Sunday, January 24, 2016

Haiti dances nervously towards bitterly contested presidential election

Thursday 21 January 2016 13.54 GMT

Haiti dances nervously towards bitterly contested presidential election

Carnival begins on 7 February, the same day it is set to swear in a new leader – unless the vote is delayed. But a mood of foreboding dogs Haiti’s murky politics

Michael Deibert in Port-au-Prince 

The Guardian

(Read the original article here)

They marched in their thousands to the throb of drums and the incantatory wail of the long bamboo wind instruments Haitians call vaksin. Joyously waving flags and chanting, the multitude surged from the wealthy suburb of Pétionville down the traffic-clogged Route de Frères, where phantasmal swirls of dust were illuminated by the lights of cars and the kerosene flames of women selling patties.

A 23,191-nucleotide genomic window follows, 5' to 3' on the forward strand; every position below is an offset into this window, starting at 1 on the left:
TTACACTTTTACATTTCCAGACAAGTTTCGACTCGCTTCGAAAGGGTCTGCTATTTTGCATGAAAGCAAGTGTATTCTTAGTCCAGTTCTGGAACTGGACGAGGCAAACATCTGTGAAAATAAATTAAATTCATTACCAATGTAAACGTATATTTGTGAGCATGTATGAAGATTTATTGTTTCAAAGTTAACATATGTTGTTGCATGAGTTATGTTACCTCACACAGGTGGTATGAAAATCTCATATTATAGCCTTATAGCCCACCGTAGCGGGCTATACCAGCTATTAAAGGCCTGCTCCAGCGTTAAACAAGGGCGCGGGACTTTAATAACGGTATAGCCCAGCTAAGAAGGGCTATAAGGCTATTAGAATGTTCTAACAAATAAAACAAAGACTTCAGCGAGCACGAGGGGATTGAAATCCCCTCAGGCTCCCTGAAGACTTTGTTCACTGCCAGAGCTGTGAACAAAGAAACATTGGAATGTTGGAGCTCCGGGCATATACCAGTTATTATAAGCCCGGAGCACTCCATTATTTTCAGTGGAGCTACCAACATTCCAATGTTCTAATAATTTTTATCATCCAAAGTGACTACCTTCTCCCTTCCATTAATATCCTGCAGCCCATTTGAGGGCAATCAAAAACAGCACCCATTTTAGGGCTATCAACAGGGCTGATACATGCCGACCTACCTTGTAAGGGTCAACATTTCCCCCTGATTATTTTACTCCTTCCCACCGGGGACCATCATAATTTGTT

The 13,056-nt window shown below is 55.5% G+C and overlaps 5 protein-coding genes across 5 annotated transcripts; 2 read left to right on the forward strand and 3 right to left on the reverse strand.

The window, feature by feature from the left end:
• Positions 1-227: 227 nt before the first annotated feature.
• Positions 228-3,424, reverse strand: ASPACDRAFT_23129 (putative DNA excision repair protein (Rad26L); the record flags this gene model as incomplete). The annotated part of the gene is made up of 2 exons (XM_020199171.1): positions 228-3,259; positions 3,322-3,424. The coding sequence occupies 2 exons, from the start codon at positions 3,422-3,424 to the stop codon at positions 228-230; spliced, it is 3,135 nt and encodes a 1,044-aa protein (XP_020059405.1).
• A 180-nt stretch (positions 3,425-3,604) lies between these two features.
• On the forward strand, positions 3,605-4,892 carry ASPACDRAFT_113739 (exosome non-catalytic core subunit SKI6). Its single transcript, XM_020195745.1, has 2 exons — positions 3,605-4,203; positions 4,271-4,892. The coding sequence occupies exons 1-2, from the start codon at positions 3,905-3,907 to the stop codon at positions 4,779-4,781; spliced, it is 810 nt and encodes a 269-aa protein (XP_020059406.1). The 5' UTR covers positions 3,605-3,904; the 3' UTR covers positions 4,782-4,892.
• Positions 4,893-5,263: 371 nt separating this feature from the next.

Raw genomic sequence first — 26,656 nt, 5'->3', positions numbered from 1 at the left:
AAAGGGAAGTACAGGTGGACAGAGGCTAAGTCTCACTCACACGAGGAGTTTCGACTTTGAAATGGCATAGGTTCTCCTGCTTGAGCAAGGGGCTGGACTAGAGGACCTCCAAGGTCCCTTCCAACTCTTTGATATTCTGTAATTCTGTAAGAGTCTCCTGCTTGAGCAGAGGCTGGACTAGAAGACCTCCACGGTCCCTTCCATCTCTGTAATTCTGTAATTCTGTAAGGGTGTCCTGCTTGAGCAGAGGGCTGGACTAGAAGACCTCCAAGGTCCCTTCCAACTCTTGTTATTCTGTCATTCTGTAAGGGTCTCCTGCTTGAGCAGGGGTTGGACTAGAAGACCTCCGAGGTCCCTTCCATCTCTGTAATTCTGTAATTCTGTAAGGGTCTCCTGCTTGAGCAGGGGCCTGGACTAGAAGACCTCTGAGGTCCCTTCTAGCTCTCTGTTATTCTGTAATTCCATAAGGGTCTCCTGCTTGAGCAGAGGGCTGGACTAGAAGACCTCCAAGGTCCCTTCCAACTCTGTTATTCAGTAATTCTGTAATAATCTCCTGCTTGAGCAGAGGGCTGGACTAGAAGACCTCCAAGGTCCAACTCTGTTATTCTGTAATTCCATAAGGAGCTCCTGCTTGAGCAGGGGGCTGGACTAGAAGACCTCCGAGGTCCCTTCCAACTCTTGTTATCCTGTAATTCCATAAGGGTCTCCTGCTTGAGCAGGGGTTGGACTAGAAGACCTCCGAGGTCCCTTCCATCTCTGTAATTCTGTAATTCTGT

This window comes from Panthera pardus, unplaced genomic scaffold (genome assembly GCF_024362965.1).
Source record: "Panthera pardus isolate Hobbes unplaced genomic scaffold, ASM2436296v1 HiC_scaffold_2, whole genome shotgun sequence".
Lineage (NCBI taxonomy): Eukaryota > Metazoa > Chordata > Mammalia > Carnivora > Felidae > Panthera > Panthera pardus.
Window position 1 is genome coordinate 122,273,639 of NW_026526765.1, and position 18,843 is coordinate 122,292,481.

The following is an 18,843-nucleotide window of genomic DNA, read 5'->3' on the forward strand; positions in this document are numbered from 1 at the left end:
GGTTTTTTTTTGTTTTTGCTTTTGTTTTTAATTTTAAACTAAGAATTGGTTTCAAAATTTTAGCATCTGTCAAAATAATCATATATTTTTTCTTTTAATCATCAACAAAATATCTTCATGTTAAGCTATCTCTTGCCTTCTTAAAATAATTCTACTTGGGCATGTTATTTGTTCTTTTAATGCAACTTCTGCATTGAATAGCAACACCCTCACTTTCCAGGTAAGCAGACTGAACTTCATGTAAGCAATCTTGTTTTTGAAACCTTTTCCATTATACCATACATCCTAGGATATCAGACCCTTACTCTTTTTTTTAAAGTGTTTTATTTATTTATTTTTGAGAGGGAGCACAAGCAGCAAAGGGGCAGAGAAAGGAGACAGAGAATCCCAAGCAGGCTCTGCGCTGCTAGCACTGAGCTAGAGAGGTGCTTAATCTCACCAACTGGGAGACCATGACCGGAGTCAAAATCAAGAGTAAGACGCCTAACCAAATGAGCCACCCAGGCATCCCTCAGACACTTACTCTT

Haiti is days away from a bitterly contested presidential election, but this was no political rally. The crowd was following a rara band, street musicians whose appearance marks the run-up to carnival, which this year begins on 7 February – the same day Haiti is slated to inaugurate a new president.
Just hours later, however, the peaceful revellers were replaced by an angry rock-throwing mob protesting against alleged vote-rigging by President Michel Martelly on behalf of his designated successor Jovenel Moïse, an agribusinessman from the country’s north.

Opposition parties and local observers have also charged that the election’s first round in November was marred by fraud. The leading opposition candidate, Jude Célestin, has said that he will not compete in the second round this Sunday and legitimize a “farce” (which the United States spent $30m supporting).

Late on Wednesday night, Haiti’s senate voted to recommend that Haiti’s electoral body, known as the CEP, should delay the vote, though it was unclear if this will happen.